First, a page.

Burnout is real
Mental health and burnout are finally coming to the forefront in business.
Back in 2019, two-thirds of workers reported burnout. The Covid pandemic has only exacerbated employee stress levels, with burnout now at a record high of 70% and nearly half of U.S. workers suffering from mental health issues. While employers claim to be stepping up to the plate with mental health offerings, a recent Firstup study finds that employees do not feel supported.
Firstup commissioned research of 23,105 global respondents from the UK, United States, Germany, Nordic countries and Benelux. The respondents were 50% desk-based and 50% deskless from a wide mix of professions.
The study found that despite recent efforts from employers to put in place programs and policies that address burnout and mental health, employees are not feeling the love. The findings included:
- 19% said that their employer has only started showing interest in supporting their mental health since the pandemic.
- 17% (almost 4,000 respondents) said their employee does not support their mental health and it makes them feel worthless.
- 22% said their employer has the intention to support their mental health but they don’t feel supported.
- 27% said more can be done by the company to respect my ‘out of hours’ time
So what can companies do to further support employees?
Recently, Brittany Barhite, Communications Director, and Rupert Coghlan, Principal Solutions Consultant, at Firstup came together at the Engage Digital Workplace Conference to consider what companies can do to further support employees…and it’s not more yoga!
During their discussion, they shared the latest research findings on how employees actually feel and laid out practical steps that can be taken to develop wellness and mental health programs.
Time for an overhaul
Here are five ideas to consider when overhauling your wellness and mental health programs.
- Offer flexibility: In the study, 29% of respondents wanted more flexible working hours within the working week. Flexible working hours allow employees to juggle the demands of kids, a two-income household and the now endless workday and can actually cut down on chronic absenteeism. With employees attending global meetings during early mornings and late nights, flexible hours allow them to have an actual 8-hour workday.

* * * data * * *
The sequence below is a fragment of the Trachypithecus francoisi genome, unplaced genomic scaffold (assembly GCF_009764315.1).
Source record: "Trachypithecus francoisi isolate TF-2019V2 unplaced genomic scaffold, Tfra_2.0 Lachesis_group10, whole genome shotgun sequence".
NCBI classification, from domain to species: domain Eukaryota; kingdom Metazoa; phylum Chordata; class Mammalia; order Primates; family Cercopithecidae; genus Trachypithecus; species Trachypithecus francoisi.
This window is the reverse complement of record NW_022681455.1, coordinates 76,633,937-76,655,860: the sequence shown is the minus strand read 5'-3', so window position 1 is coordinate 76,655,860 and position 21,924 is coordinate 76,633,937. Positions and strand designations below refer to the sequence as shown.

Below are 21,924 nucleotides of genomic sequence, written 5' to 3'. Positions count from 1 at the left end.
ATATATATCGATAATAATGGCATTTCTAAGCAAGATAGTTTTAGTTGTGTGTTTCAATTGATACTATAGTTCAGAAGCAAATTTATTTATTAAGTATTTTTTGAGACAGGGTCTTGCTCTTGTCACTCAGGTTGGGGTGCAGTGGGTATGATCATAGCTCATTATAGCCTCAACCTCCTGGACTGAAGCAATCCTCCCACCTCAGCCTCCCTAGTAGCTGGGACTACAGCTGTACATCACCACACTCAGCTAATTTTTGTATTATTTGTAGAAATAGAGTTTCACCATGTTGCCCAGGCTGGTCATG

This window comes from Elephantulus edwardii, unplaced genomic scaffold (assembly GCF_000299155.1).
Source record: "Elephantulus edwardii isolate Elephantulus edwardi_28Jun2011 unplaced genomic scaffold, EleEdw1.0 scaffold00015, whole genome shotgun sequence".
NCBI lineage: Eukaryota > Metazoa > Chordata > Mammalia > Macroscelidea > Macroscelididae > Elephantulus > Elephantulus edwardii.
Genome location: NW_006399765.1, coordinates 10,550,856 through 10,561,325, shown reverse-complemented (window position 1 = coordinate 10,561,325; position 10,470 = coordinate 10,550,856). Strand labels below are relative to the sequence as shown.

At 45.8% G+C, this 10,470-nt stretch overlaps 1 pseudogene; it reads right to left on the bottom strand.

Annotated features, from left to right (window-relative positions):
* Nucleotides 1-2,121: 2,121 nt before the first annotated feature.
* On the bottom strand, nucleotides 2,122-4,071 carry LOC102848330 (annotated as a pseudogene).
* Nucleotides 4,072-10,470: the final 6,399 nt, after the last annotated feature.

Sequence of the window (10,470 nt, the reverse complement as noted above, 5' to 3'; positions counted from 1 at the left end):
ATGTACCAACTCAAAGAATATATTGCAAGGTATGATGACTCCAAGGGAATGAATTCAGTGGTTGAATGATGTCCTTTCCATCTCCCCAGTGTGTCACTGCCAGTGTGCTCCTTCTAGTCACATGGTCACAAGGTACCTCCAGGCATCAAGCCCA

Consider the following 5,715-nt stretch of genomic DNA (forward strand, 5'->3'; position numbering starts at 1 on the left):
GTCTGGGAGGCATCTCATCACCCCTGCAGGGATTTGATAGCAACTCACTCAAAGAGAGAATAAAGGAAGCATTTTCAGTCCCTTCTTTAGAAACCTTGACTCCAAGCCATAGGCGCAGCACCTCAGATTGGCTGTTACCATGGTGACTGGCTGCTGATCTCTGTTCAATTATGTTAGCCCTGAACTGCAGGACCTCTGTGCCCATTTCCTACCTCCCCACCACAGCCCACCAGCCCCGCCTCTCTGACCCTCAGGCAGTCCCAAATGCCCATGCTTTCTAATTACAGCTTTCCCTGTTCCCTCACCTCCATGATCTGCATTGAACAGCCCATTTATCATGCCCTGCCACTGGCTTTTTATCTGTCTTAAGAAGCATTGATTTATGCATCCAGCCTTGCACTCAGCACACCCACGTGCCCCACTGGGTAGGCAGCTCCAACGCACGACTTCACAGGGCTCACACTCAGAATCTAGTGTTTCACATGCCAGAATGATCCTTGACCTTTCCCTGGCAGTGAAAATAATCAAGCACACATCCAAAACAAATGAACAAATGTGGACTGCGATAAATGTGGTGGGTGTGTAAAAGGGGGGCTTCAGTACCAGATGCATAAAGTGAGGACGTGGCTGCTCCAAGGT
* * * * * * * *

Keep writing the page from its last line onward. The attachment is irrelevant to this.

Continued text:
“When your kitchen table becomes your office, it gets harder and harder to distinguish between work and home.”—CNBC | The year is over and workers left almost all of their vacation days on the table
- Provide true days off: This study showed that thousands of employees felt companies did not have boundaries in place to respect their work-life balance. 20% of respondents want it to be required that internal emails are not sent after working hours and 25% of respondents want designated mental health days.
To tackle burnout, some companies, including LinkedIn, Bumble, and Hootsuite, have found it beneficial to shut down as a company for a week. This forced shutdown shows that 1) managers at the top truly value taking a break and 2) it allows employees to truly disconnect since emails and work are not continuing while they are out.
In 2020, Firstup announced “Distancing Days” and has continued this benefit monthly. Much to the delight of the employees, Firstup shuts down one day a month to allow all teams to disconnect and rest. This allows employees to truly take a break and come back recharged for their customers.
Another trend is providing vacation bonuses when employees disconnect. Firstup offers what we call a ‘Fruity Drink Bonus’ whereby if an employee takes five days off in a row and gets that true disconnect, they get a bonus!! HR can also work with IT to discuss turning off technology or notifications during non-work hours or vacation days.
- Do more with benefits: The pandemic has handed employees new challenges, especially with childcare. Some companies took notice in 2020 and added child-care benefits such as backup child care and stipends for college counseling services and tutoring. Employees are also taking care of their aging parents. Understanding the needs of your employees and sweetening your benefits packages can go a long way in helping ease the everyday stresses employees are facing.